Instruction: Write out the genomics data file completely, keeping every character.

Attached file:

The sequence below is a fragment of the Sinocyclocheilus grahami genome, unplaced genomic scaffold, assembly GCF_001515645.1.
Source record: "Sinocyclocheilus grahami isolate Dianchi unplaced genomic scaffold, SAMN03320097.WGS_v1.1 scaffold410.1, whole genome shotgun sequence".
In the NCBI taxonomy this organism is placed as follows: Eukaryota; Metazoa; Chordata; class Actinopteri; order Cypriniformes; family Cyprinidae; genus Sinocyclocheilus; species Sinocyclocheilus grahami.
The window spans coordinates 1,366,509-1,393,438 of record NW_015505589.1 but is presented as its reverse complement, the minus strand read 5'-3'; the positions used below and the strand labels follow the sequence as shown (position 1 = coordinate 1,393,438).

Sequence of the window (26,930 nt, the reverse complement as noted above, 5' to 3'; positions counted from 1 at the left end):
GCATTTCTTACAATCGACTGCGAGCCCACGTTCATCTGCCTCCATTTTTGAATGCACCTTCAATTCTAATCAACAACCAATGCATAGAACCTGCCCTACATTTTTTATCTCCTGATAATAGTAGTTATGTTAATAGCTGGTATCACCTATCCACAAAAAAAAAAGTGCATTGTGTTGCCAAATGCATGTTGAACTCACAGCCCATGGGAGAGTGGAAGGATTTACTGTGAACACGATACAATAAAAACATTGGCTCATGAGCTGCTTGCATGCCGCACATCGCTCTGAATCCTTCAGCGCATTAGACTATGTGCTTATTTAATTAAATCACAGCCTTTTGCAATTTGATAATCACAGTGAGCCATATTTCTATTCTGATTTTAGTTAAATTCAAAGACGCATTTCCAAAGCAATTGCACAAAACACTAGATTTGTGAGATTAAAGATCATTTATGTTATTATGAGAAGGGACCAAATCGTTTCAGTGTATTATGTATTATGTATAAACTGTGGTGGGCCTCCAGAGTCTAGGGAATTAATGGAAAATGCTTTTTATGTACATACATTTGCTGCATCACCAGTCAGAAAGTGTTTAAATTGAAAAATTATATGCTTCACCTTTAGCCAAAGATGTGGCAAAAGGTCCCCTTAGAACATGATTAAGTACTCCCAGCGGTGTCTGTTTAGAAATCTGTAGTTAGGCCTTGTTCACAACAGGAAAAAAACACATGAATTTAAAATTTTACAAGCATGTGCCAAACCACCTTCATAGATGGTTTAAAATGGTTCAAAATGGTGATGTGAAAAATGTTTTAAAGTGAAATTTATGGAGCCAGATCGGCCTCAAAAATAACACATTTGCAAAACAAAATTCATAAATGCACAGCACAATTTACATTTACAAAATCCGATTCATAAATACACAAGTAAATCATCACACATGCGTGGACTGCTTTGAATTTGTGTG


The sequence below is a fragment of the Sinocyclocheilus grahami genome, unplaced genomic scaffold, assembly GCF_001515645.1.
Source record: "Sinocyclocheilus grahami isolate Dianchi unplaced genomic scaffold, SAMN03320097.WGS_v1.1 scaffold410.1, whole genome shotgun sequence".
In the NCBI taxonomy this organism is placed as follows: Eukaryota; Metazoa; Chordata; class Actinopteri; order Cypriniformes; family Cyprinidae; genus Sinocyclocheilus; species Sinocyclocheilus grahami.
The window spans coordinates 1,366,509-1,393,438 of record NW_015505589.1 but is presented as its reverse complement, the minus strand read 5'-3'; the positions used below and the strand labels follow the sequence as shown (position 1 = coordinate 1,393,438).

Sequence of the window (26,930 nt, the reverse complement as noted above, 5' to 3'; positions counted from 1 at the left end):
GCATTTCTTACAATCGACTGCGAGCCCACGTTCATCTGCCTCCATTTTTGAATGCACCTTCAATTCTAATCAACAACCAATGCATAGAACCTGCCCTACATTTTTTATCTCCTGATAATAGTAGTTATGTTAATAGCTGGTATCACCTATCCACAAAAAAAAAAGTGCATTGTGTTGCCAAATGCATGTTGAACTCACAGCCCATGGGAGAGTGGAAGGATTTACTGTGAACACGATACAATAAAAACATTGGCTCATGAGCTGCTTGCATGCCGCACATCGCTCTGAATCCTTCAGCGCATTAGACTATGTGCTTATTTAATTAAATCACAGCCTTTTGCAATTTGATAATCACAGTGAGCCATATTTCTATTCTGATTTTAGTTAAATTCAAAGACGCATTTCCAAAGCAATTGCACAAAACACTAGATTTGTGAGATTAAAGATCATTTATGTTATTATGAGAAGGGACCAAATCGTTTCAGTGTATTATGTATTATGTATAAACTGTGGTGGGCCTCCAGAGTCTAGGGAATTAATGGAAAATGCTTTTTATGTACATACATTTGCTGCATCACCAGTCAGAAAGTGTTTAAATTGAAAAATTATATGCTTCACCTTTAGCCAAAGATGTGGCAAAAGGTCCCCTTAGAACATGATTAAGTACTCCCAGCGGTGTCTGTTTAGAAATCTGTAGTTAGGCCTTGTTCACAACAGGAAAAAAACACATGAATTTAAAATTTTACAAGCATGTGCCAAACCACCTTCATAGATGGTTTAAAATGGTTCAAAATGGTGATGTGAAAAATGTTTTAAAGTGAAATTTATGGAGCCAGATCGGCCTCAAAAATAACACATTTGCAAAACAAAATTCATAAATGCACAGCACAATTTACATTTACAAAATCCGATTCATAAATACACAAGTAAATCATCACACATGCGTGGACTGCTTTGAATTTGTGTG